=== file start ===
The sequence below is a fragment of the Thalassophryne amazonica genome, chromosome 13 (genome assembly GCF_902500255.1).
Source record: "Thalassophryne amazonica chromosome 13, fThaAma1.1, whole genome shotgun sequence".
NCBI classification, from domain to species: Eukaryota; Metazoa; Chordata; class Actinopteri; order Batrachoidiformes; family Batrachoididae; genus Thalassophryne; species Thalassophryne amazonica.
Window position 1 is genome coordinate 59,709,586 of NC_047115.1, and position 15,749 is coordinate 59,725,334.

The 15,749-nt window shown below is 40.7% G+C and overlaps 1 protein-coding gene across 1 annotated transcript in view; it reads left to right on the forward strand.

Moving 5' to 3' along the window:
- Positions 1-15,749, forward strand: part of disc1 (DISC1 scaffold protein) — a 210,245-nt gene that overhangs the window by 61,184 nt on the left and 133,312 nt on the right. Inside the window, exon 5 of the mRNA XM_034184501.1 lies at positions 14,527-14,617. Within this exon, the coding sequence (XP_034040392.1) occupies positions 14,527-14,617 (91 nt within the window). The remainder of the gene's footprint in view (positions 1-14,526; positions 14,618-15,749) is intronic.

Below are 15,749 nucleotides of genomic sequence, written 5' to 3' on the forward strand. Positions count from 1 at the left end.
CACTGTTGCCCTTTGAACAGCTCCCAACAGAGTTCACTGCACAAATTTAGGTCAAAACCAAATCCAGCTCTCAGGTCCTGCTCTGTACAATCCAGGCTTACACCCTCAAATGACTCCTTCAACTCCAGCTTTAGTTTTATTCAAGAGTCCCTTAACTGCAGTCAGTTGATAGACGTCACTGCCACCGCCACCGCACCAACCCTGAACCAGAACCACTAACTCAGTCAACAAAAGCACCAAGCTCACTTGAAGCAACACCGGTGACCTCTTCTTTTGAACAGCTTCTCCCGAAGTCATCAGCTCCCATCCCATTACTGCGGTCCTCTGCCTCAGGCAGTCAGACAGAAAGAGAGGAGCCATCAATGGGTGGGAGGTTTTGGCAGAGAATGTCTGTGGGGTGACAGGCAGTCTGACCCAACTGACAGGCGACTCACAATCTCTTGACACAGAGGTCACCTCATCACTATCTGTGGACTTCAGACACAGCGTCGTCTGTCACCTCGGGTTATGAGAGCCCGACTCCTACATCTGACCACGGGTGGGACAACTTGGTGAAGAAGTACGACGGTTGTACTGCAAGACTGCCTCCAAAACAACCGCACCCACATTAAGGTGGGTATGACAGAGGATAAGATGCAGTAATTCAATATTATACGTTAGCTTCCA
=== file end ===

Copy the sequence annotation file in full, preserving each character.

The sequence below is a fragment of the Thalassophryne amazonica genome, chromosome 13 (genome assembly GCF_902500255.1).
Source record: "Thalassophryne amazonica chromosome 13, fThaAma1.1, whole genome shotgun sequence".
NCBI classification, from domain to species: Eukaryota; Metazoa; Chordata; class Actinopteri; order Batrachoidiformes; family Batrachoididae; genus Thalassophryne; species Thalassophryne amazonica.
Window position 1 is genome coordinate 59,709,586 of NC_047115.1, and position 15,749 is coordinate 59,725,334.

The 15,749-nt window shown below is 40.7% G+C and overlaps 1 protein-coding gene across 1 annotated transcript in view; it reads left to right on the forward strand.

Moving 5' to 3' along the window:
- Positions 1-15,749, forward strand: part of disc1 (DISC1 scaffold protein) — a 210,245-nt gene that overhangs the window by 61,184 nt on the left and 133,312 nt on the right. Inside the window, exon 5 of the mRNA XM_034184501.1 lies at positions 14,527-14,617. Within this exon, the coding sequence (XP_034040392.1) occupies positions 14,527-14,617 (91 nt within the window). The remainder of the gene's footprint in view (positions 1-14,526; positions 14,618-15,749) is intronic.

Below are 15,749 nucleotides of genomic sequence, written 5' to 3' on the forward strand. Positions count from 1 at the left end.
CACTGTTGCCCTTTGAACAGCTCCCAACAGAGTTCACTGCACAAATTTAGGTCAAAACCAAATCCAGCTCTCAGGTCCTGCTCTGTACAATCCAGGCTTACACCCTCAAATGACTCCTTCAACTCCAGCTTTAGTTTTATTCAAGAGTCCCTTAACTGCAGTCAGTTGATAGACGTCACTGCCACCGCCACCGCACCAACCCTGAACCAGAACCACTAACTCAGTCAACAAAAGCACCAAGCTCACTTGAAGCAACACCGGTGACCTCTTCTTTTGAACAGCTTCTCCCGAAGTCATCAGCTCCCATCCCATTACTGCGGTCCTCTGCCTCAGGCAGTCAGACAGAAAGAGAGGAGCCATCAATGGGTGGGAGGTTTTGGCAGAGAATGTCTGTGGGGTGACAGGCAGTCTGACCCAACTGACAGGCGACTCACAATCTCTTGACACAGAGGTCACCTCATCACTATCTGTGGACTTCAGACACAGCGTCGTCTGTCACCTCGGGTTATGAGAGCCCGACTCCTACATCTGACCACGGGTGGGACAACTTGGTGAAGAAGTACGACGGTTGTACTGCAAGACTGCCTCCAAAACAACCGCACCCACATTAAGGTGGGTATGACAGAGGATAAGATGCAGTAATTCAATATTATACGTTAGCTTCCA